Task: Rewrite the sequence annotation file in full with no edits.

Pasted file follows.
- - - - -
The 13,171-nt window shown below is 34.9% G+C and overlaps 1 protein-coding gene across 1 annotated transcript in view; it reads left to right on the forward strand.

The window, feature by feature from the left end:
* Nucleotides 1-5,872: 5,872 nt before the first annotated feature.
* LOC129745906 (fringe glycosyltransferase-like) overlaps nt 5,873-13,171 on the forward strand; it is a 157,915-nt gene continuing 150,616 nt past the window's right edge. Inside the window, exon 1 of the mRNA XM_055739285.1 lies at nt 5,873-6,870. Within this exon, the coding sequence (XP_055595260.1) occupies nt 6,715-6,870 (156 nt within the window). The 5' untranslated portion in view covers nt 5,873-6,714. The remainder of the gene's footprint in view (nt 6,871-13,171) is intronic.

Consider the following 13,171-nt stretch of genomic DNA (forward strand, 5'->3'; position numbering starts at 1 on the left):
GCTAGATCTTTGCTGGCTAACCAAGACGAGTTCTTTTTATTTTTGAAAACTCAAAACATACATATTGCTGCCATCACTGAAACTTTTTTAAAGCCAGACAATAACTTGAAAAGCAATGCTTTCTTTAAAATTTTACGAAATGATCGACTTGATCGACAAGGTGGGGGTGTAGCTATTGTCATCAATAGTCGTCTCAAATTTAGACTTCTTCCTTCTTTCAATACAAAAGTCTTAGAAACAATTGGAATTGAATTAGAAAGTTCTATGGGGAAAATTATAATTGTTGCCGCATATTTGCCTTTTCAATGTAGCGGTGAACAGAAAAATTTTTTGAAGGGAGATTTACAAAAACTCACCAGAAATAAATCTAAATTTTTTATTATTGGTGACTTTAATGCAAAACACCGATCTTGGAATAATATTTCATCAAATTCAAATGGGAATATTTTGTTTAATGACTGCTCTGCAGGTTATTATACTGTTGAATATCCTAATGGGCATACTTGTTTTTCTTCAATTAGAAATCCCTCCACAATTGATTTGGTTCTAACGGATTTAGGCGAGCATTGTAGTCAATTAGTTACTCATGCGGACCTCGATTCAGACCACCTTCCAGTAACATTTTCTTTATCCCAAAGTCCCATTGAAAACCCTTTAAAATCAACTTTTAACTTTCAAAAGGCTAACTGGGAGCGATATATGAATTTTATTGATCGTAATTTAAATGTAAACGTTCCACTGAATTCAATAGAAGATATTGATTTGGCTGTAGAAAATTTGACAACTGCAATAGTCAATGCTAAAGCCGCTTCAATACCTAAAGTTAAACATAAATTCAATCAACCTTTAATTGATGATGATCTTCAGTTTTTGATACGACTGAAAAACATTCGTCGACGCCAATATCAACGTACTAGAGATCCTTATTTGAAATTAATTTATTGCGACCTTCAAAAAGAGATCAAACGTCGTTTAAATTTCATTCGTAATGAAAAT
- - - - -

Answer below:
The 13,171-nt window shown below is 34.9% G+C and overlaps 1 protein-coding gene across 1 annotated transcript in view; it reads left to right on the forward strand.

The window, feature by feature from the left end:
* Nucleotides 1-5,872: 5,872 nt before the first annotated feature.
* LOC129745906 (fringe glycosyltransferase-like) overlaps nt 5,873-13,171 on the forward strand; it is a 157,915-nt gene continuing 150,616 nt past the window's right edge. Inside the window, exon 1 of the mRNA XM_055739285.1 lies at nt 5,873-6,870. Within this exon, the coding sequence (XP_055595260.1) occupies nt 6,715-6,870 (156 nt within the window). The 5' untranslated portion in view covers nt 5,873-6,714. The remainder of the gene's footprint in view (nt 6,871-13,171) is intronic.

Consider the following 13,171-nt stretch of genomic DNA (forward strand, 5'->3'; position numbering starts at 1 on the left):
GCTAGATCTTTGCTGGCTAACCAAGACGAGTTCTTTTTATTTTTGAAAACTCAAAACATACATATTGCTGCCATCACTGAAACTTTTTTAAAGCCAGACAATAACTTGAAAAGCAATGCTTTCTTTAAAATTTTACGAAATGATCGACTTGATCGACAAGGTGGGGGTGTAGCTATTGTCATCAATAGTCGTCTCAAATTTAGACTTCTTCCTTCTTTCAATACAAAAGTCTTAGAAACAATTGGAATTGAATTAGAAAGTTCTATGGGGAAAATTATAATTGTTGCCGCATATTTGCCTTTTCAATGTAGCGGTGAACAGAAAAATTTTTTGAAGGGAGATTTACAAAAACTCACCAGAAATAAATCTAAATTTTTTATTATTGGTGACTTTAATGCAAAACACCGATCTTGGAATAATATTTCATCAAATTCAAATGGGAATATTTTGTTTAATGACTGCTCTGCAGGTTATTATACTGTTGAATATCCTAATGGGCATACTTGTTTTTCTTCAATTAGAAATCCCTCCACAATTGATTTGGTTCTAACGGATTTAGGCGAGCATTGTAGTCAATTAGTTACTCATGCGGACCTCGATTCAGACCACCTTCCAGTAACATTTTCTTTATCCCAAAGTCCCATTGAAAACCCTTTAAAATCAACTTTTAACTTTCAAAAGGCTAACTGGGAGCGATATATGAATTTTATTGATCGTAATTTAAATGTAAACGTTCCACTGAATTCAATAGAAGATATTGATTTGGCTGTAGAAAATTTGACAACTGCAATAGTCAATGCTAAAGCCGCTTCAATACCTAAAGTTAAACATAAATTCAATCAACCTTTAATTGATGATGATCTTCAGTTTTTGATACGACTGAAAAACATTCGTCGACGCCAATATCAACGTACTAGAGATCCTTATTTGAAATTAATTTATTGCGACCTTCAAAAAGAGATCAAACGTCGTTTAAATTTCATTCGTAATGAAAAT